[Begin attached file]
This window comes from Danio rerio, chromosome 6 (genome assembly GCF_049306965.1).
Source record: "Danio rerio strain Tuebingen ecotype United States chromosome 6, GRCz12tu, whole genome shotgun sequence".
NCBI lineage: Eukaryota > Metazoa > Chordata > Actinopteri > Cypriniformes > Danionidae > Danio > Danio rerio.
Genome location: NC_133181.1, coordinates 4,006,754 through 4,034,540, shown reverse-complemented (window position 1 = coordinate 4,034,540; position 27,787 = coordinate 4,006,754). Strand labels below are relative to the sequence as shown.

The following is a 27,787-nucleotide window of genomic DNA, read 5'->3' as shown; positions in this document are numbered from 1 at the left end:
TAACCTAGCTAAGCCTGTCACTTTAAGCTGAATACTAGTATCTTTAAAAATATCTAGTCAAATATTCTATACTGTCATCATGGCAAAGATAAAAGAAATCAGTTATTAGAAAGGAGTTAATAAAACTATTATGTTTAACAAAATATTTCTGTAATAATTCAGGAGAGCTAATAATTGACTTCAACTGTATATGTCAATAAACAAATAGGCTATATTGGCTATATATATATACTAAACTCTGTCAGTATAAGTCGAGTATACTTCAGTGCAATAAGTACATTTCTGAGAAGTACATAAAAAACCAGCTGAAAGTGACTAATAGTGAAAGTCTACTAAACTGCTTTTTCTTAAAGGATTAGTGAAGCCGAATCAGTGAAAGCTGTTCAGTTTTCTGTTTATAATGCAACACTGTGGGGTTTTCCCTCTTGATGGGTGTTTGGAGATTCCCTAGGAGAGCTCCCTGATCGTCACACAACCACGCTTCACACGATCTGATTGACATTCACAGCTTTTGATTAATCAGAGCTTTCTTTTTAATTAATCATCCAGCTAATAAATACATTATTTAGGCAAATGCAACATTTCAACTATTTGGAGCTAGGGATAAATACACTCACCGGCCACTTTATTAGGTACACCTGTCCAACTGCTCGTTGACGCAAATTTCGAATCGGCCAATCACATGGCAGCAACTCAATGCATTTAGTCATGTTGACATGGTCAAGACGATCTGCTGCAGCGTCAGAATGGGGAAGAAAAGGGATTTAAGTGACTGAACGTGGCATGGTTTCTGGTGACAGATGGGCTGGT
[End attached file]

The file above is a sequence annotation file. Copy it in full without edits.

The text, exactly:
This window comes from Danio rerio, chromosome 6 (genome assembly GCF_049306965.1).
Source record: "Danio rerio strain Tuebingen ecotype United States chromosome 6, GRCz12tu, whole genome shotgun sequence".
NCBI lineage: Eukaryota > Metazoa > Chordata > Actinopteri > Cypriniformes > Danionidae > Danio > Danio rerio.
Genome location: NC_133181.1, coordinates 4,006,754 through 4,034,540, shown reverse-complemented (window position 1 = coordinate 4,034,540; position 27,787 = coordinate 4,006,754). Strand labels below are relative to the sequence as shown.

The following is a 27,787-nucleotide window of genomic DNA, read 5'->3' as shown; positions in this document are numbered from 1 at the left end:
TAACCTAGCTAAGCCTGTCACTTTAAGCTGAATACTAGTATCTTTAAAAATATCTAGTCAAATATTCTATACTGTCATCATGGCAAAGATAAAAGAAATCAGTTATTAGAAAGGAGTTAATAAAACTATTATGTTTAACAAAATATTTCTGTAATAATTCAGGAGAGCTAATAATTGACTTCAACTGTATATGTCAATAAACAAATAGGCTATATTGGCTATATATATATACTAAACTCTGTCAGTATAAGTCGAGTATACTTCAGTGCAATAAGTACATTTCTGAGAAGTACATAAAAAACCAGCTGAAAGTGACTAATAGTGAAAGTCTACTAAACTGCTTTTTCTTAAAGGATTAGTGAAGCCGAATCAGTGAAAGCTGTTCAGTTTTCTGTTTATAATGCAACACTGTGGGGTTTTCCCTCTTGATGGGTGTTTGGAGATTCCCTAGGAGAGCTCCCTGATCGTCACACAACCACGCTTCACACGATCTGATTGACATTCACAGCTTTTGATTAATCAGAGCTTTCTTTTTAATTAATCATCCAGCTAATAAATACATTATTTAGGCAAATGCAACATTTCAACTATTTGGAGCTAGGGATAAATACACTCACCGGCCACTTTATTAGGTACACCTGTCCAACTGCTCGTTGACGCAAATTTCGAATCGGCCAATCACATGGCAGCAACTCAATGCATTTAGTCATGTTGACATGGTCAAGACGATCTGCTGCAGCGTCAGAATGGGGAAGAAAAGGGATTTAAGTGACTGAACGTGGCATGGTTTCTGGTGACAGATGGGCTGGT